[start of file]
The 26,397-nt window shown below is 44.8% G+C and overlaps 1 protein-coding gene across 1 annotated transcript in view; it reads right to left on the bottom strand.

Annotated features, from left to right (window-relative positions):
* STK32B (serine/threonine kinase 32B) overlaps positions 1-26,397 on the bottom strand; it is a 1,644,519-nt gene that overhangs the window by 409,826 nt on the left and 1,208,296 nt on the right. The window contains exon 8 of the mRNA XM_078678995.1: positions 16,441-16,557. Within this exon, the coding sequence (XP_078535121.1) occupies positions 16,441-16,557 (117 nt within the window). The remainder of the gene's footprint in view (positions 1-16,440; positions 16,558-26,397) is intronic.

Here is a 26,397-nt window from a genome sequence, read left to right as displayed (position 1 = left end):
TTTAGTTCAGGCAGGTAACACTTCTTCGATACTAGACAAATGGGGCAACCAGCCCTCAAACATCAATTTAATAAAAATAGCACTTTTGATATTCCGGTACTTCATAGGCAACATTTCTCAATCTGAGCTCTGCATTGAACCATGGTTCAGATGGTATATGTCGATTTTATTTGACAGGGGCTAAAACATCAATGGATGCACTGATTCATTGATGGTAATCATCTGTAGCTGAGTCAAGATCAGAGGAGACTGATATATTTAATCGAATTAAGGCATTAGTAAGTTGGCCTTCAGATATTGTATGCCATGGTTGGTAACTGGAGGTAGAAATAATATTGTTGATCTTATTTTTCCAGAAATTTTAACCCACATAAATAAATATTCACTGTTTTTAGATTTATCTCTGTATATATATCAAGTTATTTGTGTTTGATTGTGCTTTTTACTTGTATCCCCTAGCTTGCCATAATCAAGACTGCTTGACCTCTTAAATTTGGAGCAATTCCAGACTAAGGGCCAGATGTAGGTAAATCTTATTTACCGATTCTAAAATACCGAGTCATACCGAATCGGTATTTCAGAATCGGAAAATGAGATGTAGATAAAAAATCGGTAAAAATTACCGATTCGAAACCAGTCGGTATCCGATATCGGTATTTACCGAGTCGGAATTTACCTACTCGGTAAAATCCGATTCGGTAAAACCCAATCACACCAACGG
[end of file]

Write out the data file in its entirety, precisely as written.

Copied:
The 26,397-nt window shown below is 44.8% G+C and overlaps 1 protein-coding gene across 1 annotated transcript in view; it reads right to left on the bottom strand.

Annotated features, from left to right (window-relative positions):
* STK32B (serine/threonine kinase 32B) overlaps positions 1-26,397 on the bottom strand; it is a 1,644,519-nt gene that overhangs the window by 409,826 nt on the left and 1,208,296 nt on the right. The window contains exon 8 of the mRNA XM_078678995.1: positions 16,441-16,557. Within this exon, the coding sequence (XP_078535121.1) occupies positions 16,441-16,557 (117 nt within the window). The remainder of the gene's footprint in view (positions 1-16,440; positions 16,558-26,397) is intronic.

Here is a 26,397-nt window from a genome sequence, read left to right as displayed (position 1 = left end):
TTTAGTTCAGGCAGGTAACACTTCTTCGATACTAGACAAATGGGGCAACCAGCCCTCAAACATCAATTTAATAAAAATAGCACTTTTGATATTCCGGTACTTCATAGGCAACATTTCTCAATCTGAGCTCTGCATTGAACCATGGTTCAGATGGTATATGTCGATTTTATTTGACAGGGGCTAAAACATCAATGGATGCACTGATTCATTGATGGTAATCATCTGTAGCTGAGTCAAGATCAGAGGAGACTGATATATTTAATCGAATTAAGGCATTAGTAAGTTGGCCTTCAGATATTGTATGCCATGGTTGGTAACTGGAGGTAGAAATAATATTGTTGATCTTATTTTTCCAGAAATTTTAACCCACATAAATAAATATTCACTGTTTTTAGATTTATCTCTGTATATATATCAAGTTATTTGTGTTTGATTGTGCTTTTTACTTGTATCCCCTAGCTTGCCATAATCAAGACTGCTTGACCTCTTAAATTTGGAGCAATTCCAGACTAAGGGCCAGATGTAGGTAAATCTTATTTACCGATTCTAAAATACCGAGTCATACCGAATCGGTATTTCAGAATCGGAAAATGAGATGTAGATAAAAAATCGGTAAAAATTACCGATTCGAAACCAGTCGGTATCCGATATCGGTATTTACCGAGTCGGAATTTACCTACTCGGTAAAATCCGATTCGGTAAAACCCAATCACACCAACGG